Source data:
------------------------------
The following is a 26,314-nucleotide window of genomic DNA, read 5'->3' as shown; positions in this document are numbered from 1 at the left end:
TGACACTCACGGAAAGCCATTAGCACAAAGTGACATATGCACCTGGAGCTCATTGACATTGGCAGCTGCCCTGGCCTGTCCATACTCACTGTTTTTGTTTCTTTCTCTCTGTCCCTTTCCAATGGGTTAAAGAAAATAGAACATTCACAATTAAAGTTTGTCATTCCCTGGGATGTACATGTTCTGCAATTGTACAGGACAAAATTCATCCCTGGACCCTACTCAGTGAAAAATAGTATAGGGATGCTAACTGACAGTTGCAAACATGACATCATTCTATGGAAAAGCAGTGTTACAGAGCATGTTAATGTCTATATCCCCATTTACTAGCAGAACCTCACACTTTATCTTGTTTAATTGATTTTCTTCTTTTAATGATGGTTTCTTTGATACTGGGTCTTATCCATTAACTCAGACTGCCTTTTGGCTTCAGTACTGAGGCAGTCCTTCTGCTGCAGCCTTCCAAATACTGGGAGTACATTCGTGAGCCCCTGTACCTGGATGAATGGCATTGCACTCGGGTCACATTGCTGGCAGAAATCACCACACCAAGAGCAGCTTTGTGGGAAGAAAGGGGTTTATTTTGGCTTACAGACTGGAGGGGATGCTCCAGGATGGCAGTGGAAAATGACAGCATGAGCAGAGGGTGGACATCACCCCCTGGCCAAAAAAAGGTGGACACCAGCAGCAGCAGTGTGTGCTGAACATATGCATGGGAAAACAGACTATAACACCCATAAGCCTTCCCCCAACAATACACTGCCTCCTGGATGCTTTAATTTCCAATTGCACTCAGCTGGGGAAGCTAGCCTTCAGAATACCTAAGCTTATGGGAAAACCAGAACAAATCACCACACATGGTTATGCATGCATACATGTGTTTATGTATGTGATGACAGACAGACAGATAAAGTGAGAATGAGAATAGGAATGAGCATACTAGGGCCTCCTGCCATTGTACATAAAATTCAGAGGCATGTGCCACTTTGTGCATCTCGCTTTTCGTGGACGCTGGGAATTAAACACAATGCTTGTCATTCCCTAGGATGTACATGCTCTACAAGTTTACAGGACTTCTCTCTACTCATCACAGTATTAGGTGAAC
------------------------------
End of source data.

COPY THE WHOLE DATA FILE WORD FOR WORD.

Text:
The following is a 26,314-nucleotide window of genomic DNA, read 5'->3' as shown; positions in this document are numbered from 1 at the left end:
TGACACTCACGGAAAGCCATTAGCACAAAGTGACATATGCACCTGGAGCTCATTGACATTGGCAGCTGCCCTGGCCTGTCCATACTCACTGTTTTTGTTTCTTTCTCTCTGTCCCTTTCCAATGGGTTAAAGAAAATAGAACATTCACAATTAAAGTTTGTCATTCCCTGGGATGTACATGTTCTGCAATTGTACAGGACAAAATTCATCCCTGGACCCTACTCAGTGAAAAATAGTATAGGGATGCTAACTGACAGTTGCAAACATGACATCATTCTATGGAAAAGCAGTGTTACAGAGCATGTTAATGTCTATATCCCCATTTACTAGCAGAACCTCACACTTTATCTTGTTTAATTGATTTTCTTCTTTTAATGATGGTTTCTTTGATACTGGGTCTTATCCATTAACTCAGACTGCCTTTTGGCTTCAGTACTGAGGCAGTCCTTCTGCTGCAGCCTTCCAAATACTGGGAGTACATTCGTGAGCCCCTGTACCTGGATGAATGGCATTGCACTCGGGTCACATTGCTGGCAGAAATCACCACACCAAGAGCAGCTTTGTGGGAAGAAAGGGGTTTATTTTGGCTTACAGACTGGAGGGGATGCTCCAGGATGGCAGTGGAAAATGACAGCATGAGCAGAGGGTGGACATCACCCCCTGGCCAAAAAAAGGTGGACACCAGCAGCAGCAGTGTGTGCTGAACATATGCATGGGAAAACAGACTATAACACCCATAAGCCTTCCCCCAACAATACACTGCCTCCTGGATGCTTTAATTTCCAATTGCACTCAGCTGGGGAAGCTAGCCTTCAGAATACCTAAGCTTATGGGAAAACCAGAACAAATCACCACACATGGTTATGCATGCATACATGTGTTTATGTATGTGATGACAGACAGACAGATAAAGTGAGAATGAGAATAGGAATGAGCATACTAGGGCCTCCTGCCATTGTACATAAAATTCAGAGGCATGTGCCACTTTGTGCATCTCGCTTTTCGTGGACGCTGGGAATTAAACACAATGCTTGTCATTCCCTAGGATGTACATGCTCTACAAGTTTACAGGACTTCTCTCTACTCATCACAGTATTAGGTGAAC